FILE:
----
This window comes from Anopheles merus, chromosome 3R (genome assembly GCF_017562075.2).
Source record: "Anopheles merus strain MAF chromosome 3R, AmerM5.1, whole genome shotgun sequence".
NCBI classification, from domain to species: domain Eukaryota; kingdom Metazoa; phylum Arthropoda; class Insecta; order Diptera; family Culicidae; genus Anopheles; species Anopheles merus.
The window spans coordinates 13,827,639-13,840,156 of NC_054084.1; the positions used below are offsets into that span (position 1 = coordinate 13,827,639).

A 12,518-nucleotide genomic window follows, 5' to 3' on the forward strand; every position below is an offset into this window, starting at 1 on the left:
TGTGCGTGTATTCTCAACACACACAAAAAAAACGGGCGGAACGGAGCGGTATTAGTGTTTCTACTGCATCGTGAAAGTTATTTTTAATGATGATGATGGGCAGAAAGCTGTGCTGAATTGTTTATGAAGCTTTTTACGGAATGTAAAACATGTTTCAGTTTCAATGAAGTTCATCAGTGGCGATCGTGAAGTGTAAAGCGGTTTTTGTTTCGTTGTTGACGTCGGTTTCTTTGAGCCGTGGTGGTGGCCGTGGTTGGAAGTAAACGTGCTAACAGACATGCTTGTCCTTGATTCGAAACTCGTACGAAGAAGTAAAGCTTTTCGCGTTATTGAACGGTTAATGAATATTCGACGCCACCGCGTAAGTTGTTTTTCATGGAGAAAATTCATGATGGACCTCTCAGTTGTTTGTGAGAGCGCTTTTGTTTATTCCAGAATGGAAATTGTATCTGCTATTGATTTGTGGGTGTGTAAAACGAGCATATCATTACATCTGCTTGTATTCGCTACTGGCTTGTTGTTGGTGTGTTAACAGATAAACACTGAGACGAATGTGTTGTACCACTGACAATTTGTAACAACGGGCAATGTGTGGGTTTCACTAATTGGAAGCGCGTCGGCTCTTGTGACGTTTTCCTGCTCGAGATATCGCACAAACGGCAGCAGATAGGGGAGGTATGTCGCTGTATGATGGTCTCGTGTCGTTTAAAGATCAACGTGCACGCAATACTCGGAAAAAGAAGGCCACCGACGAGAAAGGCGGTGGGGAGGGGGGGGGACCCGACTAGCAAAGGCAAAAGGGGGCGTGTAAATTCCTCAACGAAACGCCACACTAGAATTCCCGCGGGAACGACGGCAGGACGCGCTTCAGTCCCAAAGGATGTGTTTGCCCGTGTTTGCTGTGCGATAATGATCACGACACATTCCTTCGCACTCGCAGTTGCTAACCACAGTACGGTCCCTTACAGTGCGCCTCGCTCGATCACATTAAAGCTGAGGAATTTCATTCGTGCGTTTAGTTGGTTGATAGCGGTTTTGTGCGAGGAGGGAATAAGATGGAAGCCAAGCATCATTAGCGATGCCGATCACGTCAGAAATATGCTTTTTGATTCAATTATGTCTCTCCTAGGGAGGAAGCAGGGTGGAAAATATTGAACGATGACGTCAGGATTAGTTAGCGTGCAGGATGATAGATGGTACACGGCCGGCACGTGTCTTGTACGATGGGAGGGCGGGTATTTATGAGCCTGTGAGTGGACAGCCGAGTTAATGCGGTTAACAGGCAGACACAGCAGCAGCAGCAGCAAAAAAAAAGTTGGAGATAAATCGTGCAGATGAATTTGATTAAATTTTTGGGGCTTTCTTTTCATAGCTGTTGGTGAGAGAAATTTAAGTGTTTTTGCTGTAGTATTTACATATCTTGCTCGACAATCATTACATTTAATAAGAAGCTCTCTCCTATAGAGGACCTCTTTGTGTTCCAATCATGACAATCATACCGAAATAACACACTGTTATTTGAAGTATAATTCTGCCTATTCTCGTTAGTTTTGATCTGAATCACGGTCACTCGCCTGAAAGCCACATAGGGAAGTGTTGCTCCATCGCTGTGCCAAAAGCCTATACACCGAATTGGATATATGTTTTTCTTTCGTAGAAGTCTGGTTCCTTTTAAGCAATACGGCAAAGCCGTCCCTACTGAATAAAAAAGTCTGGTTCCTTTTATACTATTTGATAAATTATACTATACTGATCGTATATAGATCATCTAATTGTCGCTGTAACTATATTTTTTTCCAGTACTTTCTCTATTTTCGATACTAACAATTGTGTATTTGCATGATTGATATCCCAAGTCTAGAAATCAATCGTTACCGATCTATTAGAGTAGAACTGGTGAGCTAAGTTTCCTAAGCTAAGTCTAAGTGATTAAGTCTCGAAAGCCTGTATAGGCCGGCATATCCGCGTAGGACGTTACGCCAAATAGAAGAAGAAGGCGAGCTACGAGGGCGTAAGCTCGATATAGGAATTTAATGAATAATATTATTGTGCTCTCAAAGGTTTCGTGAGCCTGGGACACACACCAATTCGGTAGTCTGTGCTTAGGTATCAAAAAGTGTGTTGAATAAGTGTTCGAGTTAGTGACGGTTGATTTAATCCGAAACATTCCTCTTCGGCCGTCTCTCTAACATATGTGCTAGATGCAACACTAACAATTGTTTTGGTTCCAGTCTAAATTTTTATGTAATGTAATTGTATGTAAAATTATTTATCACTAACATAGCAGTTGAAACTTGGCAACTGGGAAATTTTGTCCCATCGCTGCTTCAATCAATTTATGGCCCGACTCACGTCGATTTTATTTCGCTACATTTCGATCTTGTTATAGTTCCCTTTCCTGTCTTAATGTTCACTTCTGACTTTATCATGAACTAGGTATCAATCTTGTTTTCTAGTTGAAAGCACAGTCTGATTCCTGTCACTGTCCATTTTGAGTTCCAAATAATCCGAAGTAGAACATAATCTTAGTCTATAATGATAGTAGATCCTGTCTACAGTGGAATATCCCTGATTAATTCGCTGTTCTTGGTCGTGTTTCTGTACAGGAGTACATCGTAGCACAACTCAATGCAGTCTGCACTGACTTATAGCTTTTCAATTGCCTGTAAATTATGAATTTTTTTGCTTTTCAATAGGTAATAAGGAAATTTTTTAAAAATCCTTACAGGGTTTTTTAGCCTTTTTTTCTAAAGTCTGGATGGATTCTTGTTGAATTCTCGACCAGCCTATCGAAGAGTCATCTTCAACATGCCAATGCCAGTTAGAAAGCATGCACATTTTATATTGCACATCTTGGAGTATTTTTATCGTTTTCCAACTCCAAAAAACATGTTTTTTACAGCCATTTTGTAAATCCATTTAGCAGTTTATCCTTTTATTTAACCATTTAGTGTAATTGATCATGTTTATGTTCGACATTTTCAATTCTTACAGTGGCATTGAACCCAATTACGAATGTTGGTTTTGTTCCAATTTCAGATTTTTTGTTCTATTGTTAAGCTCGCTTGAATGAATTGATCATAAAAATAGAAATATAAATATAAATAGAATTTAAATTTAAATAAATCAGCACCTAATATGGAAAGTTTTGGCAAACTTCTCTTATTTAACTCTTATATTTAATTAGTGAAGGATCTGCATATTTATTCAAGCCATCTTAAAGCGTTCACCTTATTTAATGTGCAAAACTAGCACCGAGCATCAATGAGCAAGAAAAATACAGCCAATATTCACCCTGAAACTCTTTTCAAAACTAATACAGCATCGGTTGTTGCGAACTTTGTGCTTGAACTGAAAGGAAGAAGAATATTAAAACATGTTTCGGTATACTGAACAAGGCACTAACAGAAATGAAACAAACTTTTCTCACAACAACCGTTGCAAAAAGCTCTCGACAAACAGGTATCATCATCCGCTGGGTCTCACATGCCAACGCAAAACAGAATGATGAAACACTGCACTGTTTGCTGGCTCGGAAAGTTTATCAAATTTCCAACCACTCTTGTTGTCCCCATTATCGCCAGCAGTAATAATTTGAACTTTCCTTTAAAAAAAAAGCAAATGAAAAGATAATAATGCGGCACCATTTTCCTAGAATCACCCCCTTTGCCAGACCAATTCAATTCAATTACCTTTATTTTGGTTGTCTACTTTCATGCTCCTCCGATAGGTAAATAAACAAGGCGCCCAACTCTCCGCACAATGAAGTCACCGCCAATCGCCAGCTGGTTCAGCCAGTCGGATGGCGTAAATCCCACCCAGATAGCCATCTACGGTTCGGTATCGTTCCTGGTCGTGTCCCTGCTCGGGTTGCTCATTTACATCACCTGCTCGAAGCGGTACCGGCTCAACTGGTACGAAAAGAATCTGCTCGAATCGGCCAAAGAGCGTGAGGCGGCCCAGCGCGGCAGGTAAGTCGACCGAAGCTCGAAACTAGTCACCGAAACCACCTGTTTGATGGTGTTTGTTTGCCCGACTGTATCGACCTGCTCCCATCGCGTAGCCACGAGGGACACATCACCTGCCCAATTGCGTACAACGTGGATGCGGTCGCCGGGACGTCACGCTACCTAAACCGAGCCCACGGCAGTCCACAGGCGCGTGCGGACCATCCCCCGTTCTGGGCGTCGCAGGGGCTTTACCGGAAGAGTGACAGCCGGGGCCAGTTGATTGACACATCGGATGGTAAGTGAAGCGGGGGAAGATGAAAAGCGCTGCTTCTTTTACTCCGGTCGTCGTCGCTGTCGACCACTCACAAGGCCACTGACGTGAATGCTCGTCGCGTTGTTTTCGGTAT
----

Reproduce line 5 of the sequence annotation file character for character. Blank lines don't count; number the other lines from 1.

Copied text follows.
A 12,518-nucleotide genomic window follows, 5' to 3' on the forward strand; every position below is an offset into this window, starting at 1 on the left: